23 FREQUENCY OF DISEASES RECESSIVES ARE VERY FREQUENT Carrier Patient Increase in freq. freq. cousin marriage 1:50 1:10,000 7 x 1:1,000 1:4 million 126 x 1:50,000 1:10 billion 6251 x

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25 Split Hand/Foot Malformation - AR

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28 ETHICS Universal values: Honesty / integrity Awareness of responsibilities and duties Respect for human rights and dignity Respect for others’ rights

29 STUDENT ETHICS NOT CHEATING in Exams Homeworks Reports FOR THESIS WORK: Obligatory course on bioethics Learn research ethics Ethical review for research

30 HGP ETHICAL ISSUES No discrimination Respect to privacy Confidentiality of data Informing the subject Informed consent form Help to cope with psycological effects Patents, ownership, etc.

31 Genetic studies with HUMAN PARTICIPANTS Medical applications Genetic applications Research

32 UNESCO Declarations and Resolutions 1948 Human Rights Universal Declaration Agreements against discrimination: 1965 Racial discrimination 1979 Discrimination against women 1989 Children’s rights 2001 Genetics and discrimination 1998 Human Genome and Human Rights Universal Declaration

33 UNESCO 1997 Universal Declaration on the Human Genome and Human Rights Human genetic data: Obtaining Processing Use Storage

34 UNESCO 2005 Universal Declaration on Bioethics and Human Rights Respect to: Human dignity Human rights Basic freedom.

35 ETHICAL PRINCIPLES Apply for all individuals without discrimination Individual’s advantage should come before that of society and community Individual’s benefit should be maximized while any potential harm is minimized.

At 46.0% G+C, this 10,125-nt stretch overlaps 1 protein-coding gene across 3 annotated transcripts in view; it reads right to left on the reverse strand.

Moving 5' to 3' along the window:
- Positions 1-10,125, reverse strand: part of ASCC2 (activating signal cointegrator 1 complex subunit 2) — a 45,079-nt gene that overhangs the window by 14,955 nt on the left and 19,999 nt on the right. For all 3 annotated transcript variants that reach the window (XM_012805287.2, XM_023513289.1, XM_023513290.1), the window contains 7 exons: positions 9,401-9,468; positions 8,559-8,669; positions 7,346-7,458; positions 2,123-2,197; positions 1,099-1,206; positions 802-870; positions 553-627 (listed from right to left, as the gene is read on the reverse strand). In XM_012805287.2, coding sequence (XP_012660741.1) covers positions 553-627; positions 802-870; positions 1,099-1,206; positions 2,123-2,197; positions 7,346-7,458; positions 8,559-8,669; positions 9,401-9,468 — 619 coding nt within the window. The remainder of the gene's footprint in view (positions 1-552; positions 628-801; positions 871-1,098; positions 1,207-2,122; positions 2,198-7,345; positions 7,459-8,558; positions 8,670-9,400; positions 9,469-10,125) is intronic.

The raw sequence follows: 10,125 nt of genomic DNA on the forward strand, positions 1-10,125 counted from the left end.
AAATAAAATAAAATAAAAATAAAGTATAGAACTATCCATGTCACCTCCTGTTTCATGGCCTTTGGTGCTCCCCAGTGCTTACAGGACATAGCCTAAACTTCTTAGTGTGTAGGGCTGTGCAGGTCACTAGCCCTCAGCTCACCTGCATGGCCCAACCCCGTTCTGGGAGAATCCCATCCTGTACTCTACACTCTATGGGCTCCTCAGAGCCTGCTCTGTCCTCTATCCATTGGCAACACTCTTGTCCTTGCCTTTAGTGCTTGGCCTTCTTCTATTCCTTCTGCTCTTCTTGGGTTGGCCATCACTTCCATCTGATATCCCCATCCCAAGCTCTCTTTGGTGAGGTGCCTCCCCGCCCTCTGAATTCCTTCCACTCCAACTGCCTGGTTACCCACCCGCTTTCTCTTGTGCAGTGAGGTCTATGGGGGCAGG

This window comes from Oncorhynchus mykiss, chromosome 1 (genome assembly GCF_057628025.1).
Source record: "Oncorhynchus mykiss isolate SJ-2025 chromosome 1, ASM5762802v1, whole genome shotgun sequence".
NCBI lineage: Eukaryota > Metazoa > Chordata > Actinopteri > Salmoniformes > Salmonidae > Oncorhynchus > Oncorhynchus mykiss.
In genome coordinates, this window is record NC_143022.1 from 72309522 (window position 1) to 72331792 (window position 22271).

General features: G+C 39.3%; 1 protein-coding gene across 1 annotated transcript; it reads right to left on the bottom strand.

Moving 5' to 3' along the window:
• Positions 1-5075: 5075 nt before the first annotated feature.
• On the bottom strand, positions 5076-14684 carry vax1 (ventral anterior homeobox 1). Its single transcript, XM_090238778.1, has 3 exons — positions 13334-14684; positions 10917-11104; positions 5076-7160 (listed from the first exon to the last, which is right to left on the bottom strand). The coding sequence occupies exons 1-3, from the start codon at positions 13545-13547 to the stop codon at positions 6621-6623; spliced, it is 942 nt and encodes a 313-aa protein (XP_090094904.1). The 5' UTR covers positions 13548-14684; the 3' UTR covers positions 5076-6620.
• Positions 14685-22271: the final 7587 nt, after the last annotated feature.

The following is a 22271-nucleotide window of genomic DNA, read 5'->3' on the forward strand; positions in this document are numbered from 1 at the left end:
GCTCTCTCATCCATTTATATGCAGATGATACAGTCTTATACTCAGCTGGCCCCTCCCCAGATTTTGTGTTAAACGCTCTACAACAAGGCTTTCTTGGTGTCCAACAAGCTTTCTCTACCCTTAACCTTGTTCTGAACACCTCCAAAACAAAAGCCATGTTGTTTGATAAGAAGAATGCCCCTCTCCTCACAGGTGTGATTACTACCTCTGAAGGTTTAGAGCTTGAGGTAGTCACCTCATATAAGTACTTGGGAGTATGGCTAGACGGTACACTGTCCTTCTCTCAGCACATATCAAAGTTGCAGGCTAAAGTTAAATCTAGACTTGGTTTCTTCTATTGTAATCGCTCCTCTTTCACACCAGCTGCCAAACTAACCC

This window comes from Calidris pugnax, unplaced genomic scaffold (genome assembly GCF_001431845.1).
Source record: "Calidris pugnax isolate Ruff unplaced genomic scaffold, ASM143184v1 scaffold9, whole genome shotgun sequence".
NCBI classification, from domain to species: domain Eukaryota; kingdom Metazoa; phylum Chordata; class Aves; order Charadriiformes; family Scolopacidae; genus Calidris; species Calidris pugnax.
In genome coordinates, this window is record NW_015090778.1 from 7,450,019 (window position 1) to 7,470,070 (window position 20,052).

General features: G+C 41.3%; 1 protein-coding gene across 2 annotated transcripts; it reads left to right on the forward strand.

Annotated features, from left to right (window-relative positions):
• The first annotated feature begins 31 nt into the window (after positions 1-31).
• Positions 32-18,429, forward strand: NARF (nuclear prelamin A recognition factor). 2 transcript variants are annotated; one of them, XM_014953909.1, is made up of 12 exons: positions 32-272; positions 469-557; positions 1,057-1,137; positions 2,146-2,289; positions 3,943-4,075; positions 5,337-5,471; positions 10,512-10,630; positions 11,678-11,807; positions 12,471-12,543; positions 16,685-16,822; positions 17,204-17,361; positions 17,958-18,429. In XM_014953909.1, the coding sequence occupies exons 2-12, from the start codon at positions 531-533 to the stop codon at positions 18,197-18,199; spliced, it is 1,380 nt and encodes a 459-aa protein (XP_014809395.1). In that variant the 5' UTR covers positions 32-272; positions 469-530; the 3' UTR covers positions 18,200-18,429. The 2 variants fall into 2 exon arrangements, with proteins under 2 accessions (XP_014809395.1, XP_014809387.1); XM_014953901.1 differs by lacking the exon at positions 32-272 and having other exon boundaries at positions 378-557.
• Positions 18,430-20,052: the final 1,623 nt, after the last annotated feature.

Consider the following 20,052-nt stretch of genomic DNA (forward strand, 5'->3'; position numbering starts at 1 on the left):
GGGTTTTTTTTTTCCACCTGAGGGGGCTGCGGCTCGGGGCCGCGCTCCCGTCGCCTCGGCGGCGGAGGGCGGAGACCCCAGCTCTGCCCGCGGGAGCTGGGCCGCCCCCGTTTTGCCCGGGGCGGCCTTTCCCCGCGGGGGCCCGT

36 ETHICAL COMMITTEE REVIEWS Institutional ethical review boards A national ethical council

37 OBTAINING CONSENT Without pressure, on free will Those not competent.... Children yrs Sufficiently-informed A copy of the informed consent form The right to withdraw consent Research to be initiated after consent

38 PARTICIPANT’S RIGHTS To know and not to know Psychological support Access to treatment and cure

39 MINORS’ RIGHTS yrs: consent Genetic testing – only if a ‘good reason’ Should the parents know the results? At what age should the result be told? By whom?

40 RESPONSIBILITIES of the STATE National ethics councils Sufficient ethics training for workers Inform relevant UNESCO committees about whether the declarations are followed in the country.

41 CONTROVERCIAL ISSUES Gene therapy Sex selection in embryo (male/second) Embryo selection for histocompatibility Embryo selection for a trait (deafness) Filing of the genetic data by the state Availability of that data.

42 FUTURE SENARIOS Obligation for prenatal genetic testing Obligatory genetic testing for “aggressivity” Genetic classification in athletes Insurance companies’ demands Demands of the employer ‘Designer’s baby’.

43 KAYNAKÇA Avrupa Birliği: Avrupa’da Genetik ve Kamu ve Profesyonel Politikalar Avrupa Konseyi – Genetik testin etik, yasal ve sosyal açılımları üzerine 25 Öneri ve diğer öneriler ABD Ulusal Sağlık Enstitüleri Sağlık ve İnsan Servisleri Araştırma Risklerinden Koruma Ofisi Helsinki Bildirgesi, Dünya Tıp Birliği İngiltere Genetik Test için Danışma Komitesi ttp://www.doh.gov.uk/genetics/recrev3.htm ttp://www.doh.gov.uk/genetics/recrev3.htm Nürnberg İlkeleri UNESCO uluslararası bildirgeler İnsan Hakları Taraftarı Tüm Avukat ve Hekimler ABD Başkanlık Biyoetik Kurulu İngiltere İnsan Genetiği Komisyonu Genetik Araştırma ve Uygulamada Etik. TÜBA Yayınları